Mar 07

Diary of a Bad Boy by Meghan Quinn Review


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Dear Diary,

I might have gotten myself into a wee bit of trouble—and I’m not talking about the “court mandated community service,” or “therapy sessions from bashing a bloke in the head” kind of trouble.

I wish it were that simple.

Nope. I’m talking about the “falling in love with one of my client’s daughters,” kind of trouble . . .
The kind of problem I can’t talk my way out of when the truth gets out.

How I ended up with her phone is a long story—and when she called to get it back, I took things a bit too far. One innocent exchange wound up leading to so much more.

Fun, new, and totally immune to my charm, Sutton is different. And I had no idea she was the daughter of Foster Green.

Blame it on the dark colored stout running through my veins, pushing me toward one bad decision after another. Pushing me toward her even though I know right from wrong; even though she’s my client’s daughter.

Dating her might be the best or worst decision I’ve ever made. Only time, whiskey, and one more roll around the mattress with her will tell.

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There hasn’t been a single book that Meghan Quinn has written that I haven’t thoroughly enjoyed. Her writing style is an addictive blend of humor, emotion and heat. Her stories are so funny because her sense of humor is so wild, and she communicates it in a vivid way that inevitably has me laughing out loud. I easily get caught up in the hilarious antics and witty banter of her characters, forgetting that this author is sneakily adept at rendering me breathless with a power punch of feelings—something that she does to me time after time. Because I’m so wrapped up in the humor and romance, the emotional battering I suffer at her words never fails to surprise me, regardless of the fact that I know it’s coming.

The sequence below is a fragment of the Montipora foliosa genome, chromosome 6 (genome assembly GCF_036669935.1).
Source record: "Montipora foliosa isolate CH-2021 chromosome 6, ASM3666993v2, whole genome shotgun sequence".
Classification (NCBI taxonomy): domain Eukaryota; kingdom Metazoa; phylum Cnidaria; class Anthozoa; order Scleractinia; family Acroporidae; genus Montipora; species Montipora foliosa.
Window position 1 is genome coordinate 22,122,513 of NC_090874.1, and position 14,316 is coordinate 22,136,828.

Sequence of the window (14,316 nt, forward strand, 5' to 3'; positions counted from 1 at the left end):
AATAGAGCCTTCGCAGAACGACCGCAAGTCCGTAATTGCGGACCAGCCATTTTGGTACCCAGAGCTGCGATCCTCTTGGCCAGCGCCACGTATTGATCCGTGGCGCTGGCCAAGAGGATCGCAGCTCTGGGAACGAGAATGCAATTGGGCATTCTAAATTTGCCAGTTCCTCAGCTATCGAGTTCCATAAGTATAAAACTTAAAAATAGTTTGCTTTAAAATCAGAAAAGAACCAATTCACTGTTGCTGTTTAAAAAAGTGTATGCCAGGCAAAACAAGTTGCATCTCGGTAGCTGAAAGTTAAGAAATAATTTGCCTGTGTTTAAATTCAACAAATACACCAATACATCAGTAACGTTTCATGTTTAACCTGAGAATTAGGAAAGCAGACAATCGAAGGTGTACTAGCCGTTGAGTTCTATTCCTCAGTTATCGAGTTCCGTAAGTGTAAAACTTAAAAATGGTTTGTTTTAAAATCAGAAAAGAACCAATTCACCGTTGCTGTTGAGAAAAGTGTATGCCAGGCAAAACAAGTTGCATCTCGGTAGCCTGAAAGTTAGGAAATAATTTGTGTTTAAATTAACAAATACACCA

I was drawn right into Roark and Sutton’s story from the first page. I love a good enemies-to-lovers romance, and Diary of a Bad Boy was a fantastic one. The deck was seemingly stacked against this couple from the start with not only a bit of an age gap, but also a forbidden edge due to the fact that Sutton was the daughter of one of Roark’s clients. They couldn’t have been more different with him a hard partying, rough-around-the-edges, jaded Irish alpha male, and her a hard-working, proper, and polite Southern girl. Yet they somehow worked spectacularly well together. I couldn’t get enough of their back-and-forth chatter, and the chemistry absolutely sizzled between them.

This couple’s first meeting was not an epic meet-cute—it was a crash and burn. Both of them stayed true to who they were in this book, something I really liked, and in doing so they wound up challenging each other in surprising ways. This unlikely pairing actually wound up balancing each other out, and I loved every single second of them finding their way.

Packed with all the feels, Diary of a Bad Boy was an emotional, sexy romance that made my heart ache as often as it raced. I laughed, I swooned, and I loved right along with Roark and Sutton as I devoured this book. Meghan Quinn’s Diary of Bad Boy gets five smooches from me!

~Danielle Palumbo




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